7. Offering frequent assessments and feedback that identify student strengths and weaknesses and offer suggestions for improvement and further learning opportunities

The Department will enact these strategies through the following teaching methods:

Lectures: Staff and invited guest lecturers deliver information and other unit material, provide
demonstrations, and offer invaluable information that is used to further individual and group study. Lectures are frequently interactive, integrate multimedia and allow students to ask questions and offer their own examples.

Seminars and workshops: Seminars and workshops allow for more interactive discussion of topics, material, student research and projects, and assigned readings. They provide an opportunity to discuss or debate a topic usually following an introduction by the facilitator or by one or more students.

In addition to their units, students have the opportunity to attend Faculty seminars and events. During research seminars, students will be exposed to innovative new research and ideas.

Independent Learning: Students will have the opportunity to engage in a variety self-directed study and research projects. Students will also have the opportunity to participate in University programs that facilitate practical learning opportunities and study abroad.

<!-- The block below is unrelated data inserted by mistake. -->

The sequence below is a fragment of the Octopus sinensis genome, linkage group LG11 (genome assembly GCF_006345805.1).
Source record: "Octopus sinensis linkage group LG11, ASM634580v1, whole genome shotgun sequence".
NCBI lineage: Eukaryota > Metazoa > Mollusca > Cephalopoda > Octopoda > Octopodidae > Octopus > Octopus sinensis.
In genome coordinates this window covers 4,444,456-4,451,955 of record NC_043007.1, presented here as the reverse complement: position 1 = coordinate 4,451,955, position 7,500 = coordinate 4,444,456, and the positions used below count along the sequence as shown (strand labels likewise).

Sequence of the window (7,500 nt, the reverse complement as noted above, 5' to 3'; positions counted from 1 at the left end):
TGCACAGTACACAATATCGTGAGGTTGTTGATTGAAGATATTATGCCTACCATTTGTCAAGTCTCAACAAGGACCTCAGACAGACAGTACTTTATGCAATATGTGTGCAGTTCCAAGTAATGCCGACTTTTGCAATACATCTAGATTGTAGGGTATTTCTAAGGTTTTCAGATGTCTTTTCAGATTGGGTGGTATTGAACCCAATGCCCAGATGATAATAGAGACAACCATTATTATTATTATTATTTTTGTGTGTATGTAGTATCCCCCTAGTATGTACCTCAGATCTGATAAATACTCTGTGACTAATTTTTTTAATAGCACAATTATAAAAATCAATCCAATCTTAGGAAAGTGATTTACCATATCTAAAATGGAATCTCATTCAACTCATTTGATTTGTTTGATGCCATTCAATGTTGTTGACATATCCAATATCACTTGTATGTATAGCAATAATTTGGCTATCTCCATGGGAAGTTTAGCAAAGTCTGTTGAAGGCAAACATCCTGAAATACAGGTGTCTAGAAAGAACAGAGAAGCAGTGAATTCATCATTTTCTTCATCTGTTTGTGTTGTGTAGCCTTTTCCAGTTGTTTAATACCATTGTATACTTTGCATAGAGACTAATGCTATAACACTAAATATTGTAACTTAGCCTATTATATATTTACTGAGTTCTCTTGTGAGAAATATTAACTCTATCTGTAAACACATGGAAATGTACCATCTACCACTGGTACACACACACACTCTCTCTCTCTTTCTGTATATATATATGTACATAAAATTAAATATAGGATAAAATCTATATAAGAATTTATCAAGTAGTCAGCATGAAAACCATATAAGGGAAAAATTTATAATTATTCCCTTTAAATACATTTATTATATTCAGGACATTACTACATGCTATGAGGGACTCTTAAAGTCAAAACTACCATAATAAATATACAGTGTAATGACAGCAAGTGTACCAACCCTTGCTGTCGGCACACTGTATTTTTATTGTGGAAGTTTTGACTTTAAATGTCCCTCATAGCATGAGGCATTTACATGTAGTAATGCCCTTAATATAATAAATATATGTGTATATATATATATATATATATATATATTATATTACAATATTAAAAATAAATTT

Group Learning: Students will work within small teams or study groups on selected assignments and class projects. Group work enables students to develop valuable team working skills, peer networks, and experience working with individuals holding diverse perspectives.

Online Media: Students will have access to a variety of on-line resources to facilitate and enrich their learning process. For example, study and tutorial aids, case studies, videos, discussion forums, and supplementary on-line readings and other materials are used.

The program is designed with innovation and integration in mind, and is aimed at assisting students develop knowledge, skills and understanding essential to the practice of public health.
Assessment Students will be assessed through a diverse set of tools that take into account a range of learning styles.